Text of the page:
I thus agree with the view taken by the learned Judicial Member that the consideration from sale of property to the extent of principal component of loan adjusted by the bank cannot be treated as ‘diversion of income by overriding title’ and was thus not deductible from the total consideration accrued to the assessee from sale of property. In my considered opinion, so far as the instant dispute is concerned, the legal position prevailing prior to SARFAESI Act is also germane even after the enactment of SARFAESI Act

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DATE: August 22, 2019 (Date of pronouncement)
DATE: October 5, 2019 (Date of publication)
AY: 2013-14
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CITATION:
S. 56(2)(viib)/ Rule 11UA: The assessee has the option to determine the fair market value of shares either under the DCF method or the NAV method. The assessee's choice is binding on the AO. While the AO can scrutinize the working, he cannot discard the assessee's method and substitute another method (Vodafone M-Pesa Ltd vs. PCIT [2018] 92 taxmann.com 73 (Bom) referred)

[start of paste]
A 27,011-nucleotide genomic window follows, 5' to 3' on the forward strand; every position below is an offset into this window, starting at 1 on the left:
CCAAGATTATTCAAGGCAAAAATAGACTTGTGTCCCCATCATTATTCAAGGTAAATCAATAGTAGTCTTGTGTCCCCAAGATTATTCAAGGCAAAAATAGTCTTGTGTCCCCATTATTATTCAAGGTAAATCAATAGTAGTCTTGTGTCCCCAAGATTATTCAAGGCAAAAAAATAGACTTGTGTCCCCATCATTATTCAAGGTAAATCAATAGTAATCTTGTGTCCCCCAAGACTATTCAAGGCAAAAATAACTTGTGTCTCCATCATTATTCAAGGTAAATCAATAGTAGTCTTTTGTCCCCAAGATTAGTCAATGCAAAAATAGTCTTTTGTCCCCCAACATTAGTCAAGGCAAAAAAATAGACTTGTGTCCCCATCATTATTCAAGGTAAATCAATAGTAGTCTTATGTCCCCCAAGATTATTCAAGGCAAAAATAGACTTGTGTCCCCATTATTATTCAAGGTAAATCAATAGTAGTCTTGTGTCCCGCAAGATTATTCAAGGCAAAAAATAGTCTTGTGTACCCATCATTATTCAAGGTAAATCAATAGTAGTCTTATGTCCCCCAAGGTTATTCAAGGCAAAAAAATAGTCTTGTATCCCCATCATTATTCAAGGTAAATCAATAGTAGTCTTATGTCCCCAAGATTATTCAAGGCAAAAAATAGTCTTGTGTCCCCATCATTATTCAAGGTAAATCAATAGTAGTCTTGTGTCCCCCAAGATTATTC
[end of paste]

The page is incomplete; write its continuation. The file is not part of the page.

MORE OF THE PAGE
While valuing the share premium and to determine the fair market value of shares in terms of section 56(2)(viib) of the Act, the assessee has option for adoption of valuation method and the basis of valuation has to be DCF method. The Hon’ble Bombay High court in Vodafone M-Pesa Ltd vs. PCIT [2018] 92 taxmann.com 73 (Bombay) has held that in view of the Income Tax Rules, the method of valuation namely NAV method or DCF Method to determine the fair market value of share in terms of section 56(2)(viib) of the Act has to be done or adopted at the assessee’s option. AO was undoubtedly entitled to scrutinize the valuation report and can tinker or determine a fresh valuation after confronting the assessee. However, the basis of valuation had to be DCF method and it is not open to the AO to change the method of valuation which the assessee has duly opted

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DATE: September 26, 2019 (Date of pronouncement)
DATE: October 2, 2019 (Date of publication)
AY: -
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CITATION:
A concession given by Counsel, if it is a concession in law and contrary to the statutory rules, is not binding on the litigant for the reason that there cannot be any estoppel against law (see also Himalayan Cooperative Group Housing Society Vs. Balwan Singh (2015) 7 SCC 373 Bharat Heavy Electricals Ltd vs. Mahendra Prasad Jakhmola & V. Ramesh vs. ACIT (Madras High Court)